I used to consider audiobooks as cheating at books. Because people can start wandering, checking their phone, while the poor narrator tells the story for no one in particular. And at the end they get to say they have read the book, even if they weren't mentally present half of the time...
But, like with most things in my life, I gave it a try and ended up loving the thing I made fun of.
Of course, listening to a book is not the same as reading it, but I think in some cases the narrators are so wonderful they turn the same story into something else. Something worth of feeling ready to sleep while being read by a loved one.
These six audiobooks are on my wishlist right now, since their narrators are so great at reading the stories that I won't miss reading them myself.
(Harry Potter and the Cursed Child Book NO SPOILERS REVIEW)
Harry Potter and the Cursed Child Parts One and Two, Special Rehearsal Edition Script is the name of the so-called eighth Harry Potter story.
But I wish they hadn't marketed it that way.
I've been a Harry Potter fan since I was eleven and when they announced that the mysterious new play would be accessible to anyone in form of script, I was so happy I could have produced a corporeal Patronus.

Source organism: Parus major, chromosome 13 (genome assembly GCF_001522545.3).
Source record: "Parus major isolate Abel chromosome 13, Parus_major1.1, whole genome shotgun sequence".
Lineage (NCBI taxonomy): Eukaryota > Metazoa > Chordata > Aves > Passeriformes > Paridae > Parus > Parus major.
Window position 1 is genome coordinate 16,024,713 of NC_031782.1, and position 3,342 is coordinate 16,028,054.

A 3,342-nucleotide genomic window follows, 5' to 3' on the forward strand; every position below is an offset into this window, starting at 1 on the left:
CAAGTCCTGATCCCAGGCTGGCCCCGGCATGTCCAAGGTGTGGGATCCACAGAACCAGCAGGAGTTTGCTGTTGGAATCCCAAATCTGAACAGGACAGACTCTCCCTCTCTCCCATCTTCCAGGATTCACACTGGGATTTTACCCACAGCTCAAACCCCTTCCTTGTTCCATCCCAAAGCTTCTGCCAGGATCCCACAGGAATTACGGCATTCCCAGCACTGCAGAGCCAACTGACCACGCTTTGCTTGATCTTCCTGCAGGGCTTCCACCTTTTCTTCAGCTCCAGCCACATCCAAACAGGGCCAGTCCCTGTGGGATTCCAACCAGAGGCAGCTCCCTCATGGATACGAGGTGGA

I got the script book the day it came out and read it with an open mind, aware that this was not going to have the quality of a full novel. But even though I lowered my expectations, this story still failed to meet them.
Because, again, they sell it like it was the next Harry Potter book in the series. It seems like they weren't aware of how excited fans of all ages would get. And that's what made The Cursed Child a disappoinment, even if an enjoyable one.
I did my waiting, nine years of it
in Azkaban. And I was ready to read a new exciting adventure, short but with heart. Instead I got what felt like a Harry Potter Christmas Special. Have you seen those episodes in your favorite series? They're so fun to watch, even if most of the time they don't make sense. The tone is always different and the characters are almost caricatures of themselves, but you still enjoy them because you get to revisit a universe you love. And it's easy to have a laugh if you don't take them seriously. That's what The Cursed Child was for me.
Sometimes while reading a book -maybe even a good book- we need to pause for a couple of seconds because, for some reason, it comes this sudden urge to roll our eyes and exhale impatiently.
Do you know this feeling?
I've experienced it so often lately that I had to make a top 5 list of the most eye-rolling book moments. Can you relate?